Independence. From the earliest time I can remember, I would leave our family’s apartment in the Flatbush area of Brooklyn, and my parents had only a vague sense of where I might be. Were there days when I got in trouble that could have been avoided? Yes. Did I grow up with self-confidence and independence? Yes. Today’s children and parents assess risks differently, and the “see something, say something” culture has led concerned individuals to contact the police rather than a parent when they are concerned that a child might be in jeopardy. Kim Brooks has written a book titled, Small Animals: Parenthood in the Age of Fear, that uses her own experience with leaving a child in a car for a few minutes, to describe current social expectations and the angst of parents. If selected for your book group conversation, count on hearing lots of stories about child rearing in the past and present. Rating: Four-star (I like it) Click here to purchase Small Animals from amazon.com.

Hyperfocus: How to Be More Productive in a World of Distraction

Discipline. For as long as I can remember, I’ve been productive, organized and disciplined. After reading Chris Bailey’s book titled, Hyperfocus: How to Be More Productive in a World of Distraction, I understand how and why some of my routine practices have been successful. Readers who have trouble with productivity or with managing distractions will find a lot of practical ideas in this book about ways to get the right things done efficiently and effectively. I especially enjoyed the section of the book about scatterfocus, and the ways in which that approach can lead to creativity. Rating: Four-star (I like it) Click here to purchase Hyperfocus from amazon.com.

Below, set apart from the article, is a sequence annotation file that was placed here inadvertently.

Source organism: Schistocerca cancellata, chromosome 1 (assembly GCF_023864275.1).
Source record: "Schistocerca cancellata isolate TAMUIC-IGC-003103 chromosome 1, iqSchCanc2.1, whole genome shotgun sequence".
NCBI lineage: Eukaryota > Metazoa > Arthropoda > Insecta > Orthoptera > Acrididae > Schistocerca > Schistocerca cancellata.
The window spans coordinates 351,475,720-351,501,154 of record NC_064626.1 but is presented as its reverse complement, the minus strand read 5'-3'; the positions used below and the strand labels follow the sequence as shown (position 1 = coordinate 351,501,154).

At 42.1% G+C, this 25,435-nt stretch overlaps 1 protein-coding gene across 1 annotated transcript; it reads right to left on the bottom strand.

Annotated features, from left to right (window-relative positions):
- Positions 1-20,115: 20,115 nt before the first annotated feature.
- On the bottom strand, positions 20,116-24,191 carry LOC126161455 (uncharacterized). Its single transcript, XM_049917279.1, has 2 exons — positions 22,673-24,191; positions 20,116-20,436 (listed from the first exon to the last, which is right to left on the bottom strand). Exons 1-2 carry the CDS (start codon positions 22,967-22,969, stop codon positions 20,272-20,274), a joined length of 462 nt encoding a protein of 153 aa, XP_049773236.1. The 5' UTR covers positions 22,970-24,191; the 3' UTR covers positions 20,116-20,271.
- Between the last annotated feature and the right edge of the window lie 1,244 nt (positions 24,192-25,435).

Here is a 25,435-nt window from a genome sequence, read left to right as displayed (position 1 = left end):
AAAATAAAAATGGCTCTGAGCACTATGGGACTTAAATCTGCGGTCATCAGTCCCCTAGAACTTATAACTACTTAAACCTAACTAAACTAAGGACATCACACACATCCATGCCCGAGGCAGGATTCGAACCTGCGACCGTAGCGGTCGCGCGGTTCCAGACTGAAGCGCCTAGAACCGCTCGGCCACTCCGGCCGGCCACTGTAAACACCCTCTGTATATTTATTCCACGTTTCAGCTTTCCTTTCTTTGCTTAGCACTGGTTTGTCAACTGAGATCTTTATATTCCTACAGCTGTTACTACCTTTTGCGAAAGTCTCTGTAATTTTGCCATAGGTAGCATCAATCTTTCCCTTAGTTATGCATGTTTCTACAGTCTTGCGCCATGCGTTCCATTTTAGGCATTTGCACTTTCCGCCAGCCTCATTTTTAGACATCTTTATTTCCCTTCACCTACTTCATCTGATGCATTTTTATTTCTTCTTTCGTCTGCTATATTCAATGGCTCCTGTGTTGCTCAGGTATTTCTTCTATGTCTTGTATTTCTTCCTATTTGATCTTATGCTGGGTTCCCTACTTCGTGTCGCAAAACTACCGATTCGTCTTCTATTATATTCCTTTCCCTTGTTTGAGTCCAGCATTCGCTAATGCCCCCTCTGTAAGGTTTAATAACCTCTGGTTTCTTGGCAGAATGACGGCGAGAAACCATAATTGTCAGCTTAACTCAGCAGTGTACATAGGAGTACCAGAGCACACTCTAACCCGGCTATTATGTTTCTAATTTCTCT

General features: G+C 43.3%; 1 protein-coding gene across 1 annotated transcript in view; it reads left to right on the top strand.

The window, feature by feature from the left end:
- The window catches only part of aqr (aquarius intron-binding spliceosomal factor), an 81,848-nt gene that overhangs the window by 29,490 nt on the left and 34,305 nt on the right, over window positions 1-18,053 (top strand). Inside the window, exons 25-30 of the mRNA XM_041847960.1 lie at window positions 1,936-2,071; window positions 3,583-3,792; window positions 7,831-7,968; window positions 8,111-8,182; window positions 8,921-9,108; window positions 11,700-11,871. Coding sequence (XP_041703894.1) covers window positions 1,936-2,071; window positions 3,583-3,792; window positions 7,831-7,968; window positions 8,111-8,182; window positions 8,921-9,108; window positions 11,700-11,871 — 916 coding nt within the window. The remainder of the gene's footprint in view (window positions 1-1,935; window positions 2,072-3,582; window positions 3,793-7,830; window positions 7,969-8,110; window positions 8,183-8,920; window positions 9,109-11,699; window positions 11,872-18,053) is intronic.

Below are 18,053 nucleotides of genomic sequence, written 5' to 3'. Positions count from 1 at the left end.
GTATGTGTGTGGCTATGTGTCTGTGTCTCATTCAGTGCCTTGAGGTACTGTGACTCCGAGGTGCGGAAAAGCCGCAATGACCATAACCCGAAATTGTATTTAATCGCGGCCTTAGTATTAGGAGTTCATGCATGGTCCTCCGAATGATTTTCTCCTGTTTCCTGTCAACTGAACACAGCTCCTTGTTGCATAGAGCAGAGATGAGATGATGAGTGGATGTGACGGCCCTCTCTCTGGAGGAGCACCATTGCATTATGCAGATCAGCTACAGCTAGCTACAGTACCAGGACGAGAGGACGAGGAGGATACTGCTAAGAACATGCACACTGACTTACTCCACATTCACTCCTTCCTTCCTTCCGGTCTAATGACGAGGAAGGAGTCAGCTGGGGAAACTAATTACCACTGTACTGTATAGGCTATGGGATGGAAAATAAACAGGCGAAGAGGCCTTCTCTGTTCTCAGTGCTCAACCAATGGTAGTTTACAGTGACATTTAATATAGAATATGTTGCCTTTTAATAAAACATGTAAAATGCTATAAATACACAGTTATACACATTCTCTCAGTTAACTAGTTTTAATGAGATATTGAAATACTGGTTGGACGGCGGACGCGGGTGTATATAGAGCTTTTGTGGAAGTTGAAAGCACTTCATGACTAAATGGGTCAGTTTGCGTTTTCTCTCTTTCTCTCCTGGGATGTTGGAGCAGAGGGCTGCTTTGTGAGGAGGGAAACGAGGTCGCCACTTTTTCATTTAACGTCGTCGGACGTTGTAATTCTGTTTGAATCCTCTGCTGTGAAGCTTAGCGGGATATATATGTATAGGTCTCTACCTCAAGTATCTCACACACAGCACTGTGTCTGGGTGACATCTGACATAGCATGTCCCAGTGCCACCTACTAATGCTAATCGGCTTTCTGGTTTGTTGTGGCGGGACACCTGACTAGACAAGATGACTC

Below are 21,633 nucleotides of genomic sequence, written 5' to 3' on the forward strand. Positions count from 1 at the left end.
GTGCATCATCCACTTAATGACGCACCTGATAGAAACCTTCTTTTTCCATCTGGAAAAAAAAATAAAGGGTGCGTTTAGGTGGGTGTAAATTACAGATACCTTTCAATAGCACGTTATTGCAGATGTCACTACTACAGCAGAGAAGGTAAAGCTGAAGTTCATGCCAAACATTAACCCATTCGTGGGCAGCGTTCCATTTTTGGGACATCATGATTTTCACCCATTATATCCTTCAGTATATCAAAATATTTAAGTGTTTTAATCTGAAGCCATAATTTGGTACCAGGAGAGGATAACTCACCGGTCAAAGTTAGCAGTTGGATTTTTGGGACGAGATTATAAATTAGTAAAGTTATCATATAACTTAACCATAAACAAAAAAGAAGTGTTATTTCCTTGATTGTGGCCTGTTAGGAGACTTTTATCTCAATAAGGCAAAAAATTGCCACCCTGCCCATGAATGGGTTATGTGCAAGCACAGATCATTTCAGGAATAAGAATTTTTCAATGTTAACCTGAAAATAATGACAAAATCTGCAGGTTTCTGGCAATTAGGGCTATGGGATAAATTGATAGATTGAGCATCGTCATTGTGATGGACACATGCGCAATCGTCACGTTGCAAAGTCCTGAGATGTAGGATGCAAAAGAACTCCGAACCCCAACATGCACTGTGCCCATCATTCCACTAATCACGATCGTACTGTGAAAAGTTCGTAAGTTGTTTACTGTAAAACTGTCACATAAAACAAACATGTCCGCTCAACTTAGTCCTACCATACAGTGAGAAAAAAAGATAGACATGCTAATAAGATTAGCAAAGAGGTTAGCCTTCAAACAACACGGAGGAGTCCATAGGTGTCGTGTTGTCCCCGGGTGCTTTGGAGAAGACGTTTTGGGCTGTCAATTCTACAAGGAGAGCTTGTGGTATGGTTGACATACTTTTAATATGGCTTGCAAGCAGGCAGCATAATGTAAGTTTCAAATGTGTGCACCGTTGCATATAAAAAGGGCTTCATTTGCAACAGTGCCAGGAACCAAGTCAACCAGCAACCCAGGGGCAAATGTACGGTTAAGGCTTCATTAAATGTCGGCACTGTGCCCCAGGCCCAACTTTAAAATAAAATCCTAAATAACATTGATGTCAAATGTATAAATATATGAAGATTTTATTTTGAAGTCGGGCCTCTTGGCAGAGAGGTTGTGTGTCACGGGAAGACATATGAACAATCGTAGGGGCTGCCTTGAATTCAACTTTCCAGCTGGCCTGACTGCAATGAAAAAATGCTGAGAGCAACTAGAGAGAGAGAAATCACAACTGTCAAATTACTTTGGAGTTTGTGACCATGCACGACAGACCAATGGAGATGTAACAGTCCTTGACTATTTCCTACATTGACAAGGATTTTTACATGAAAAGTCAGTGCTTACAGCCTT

If You See Me, Don't Say Hi

Alienation. Many children of immigrants feel alienation not only from their parents who grew up in a different place but also from their peers, whose family lives can seem more homogenous. In the eleven short stories in the collection by Neel Patel titled, If You See Me, Don’t Say Hi, the characters struggle with identity and with finding ways to escape dysfunction of many types. There’s loneliness in these stories, anxiety about family expectations, and couples who are out of sync. The intimacy that Patel creates with just a few paragraphs in these stories leads to insights about human behavior that may be enlightening to many readers. Rating: Four-star (I like it) Click here to purchase If You See Me from amazon.com.

The Widows

Mining. In a finely written debut novel by Jess Montgomery titled, The Widows, the protagonists Lily and Marvena are connected through the Sheriff of a small Ohio coal mining town, Daniel Ross. Set in the 1920s, the novel is packed with interesting characters and plot momentum involving violence, greed, loss, and restraint. Lily and Marvena are also connected in a battle for justice, a cause for which these two widows are formidable warriors. Readers who enjoy historical fiction and well-developed complex characters are those most likely to enjoy this novel. Rating: Four-star (I like it) Click here to purchase The Widows from amazon.com.

The Perilous Adventures of the Cowboy King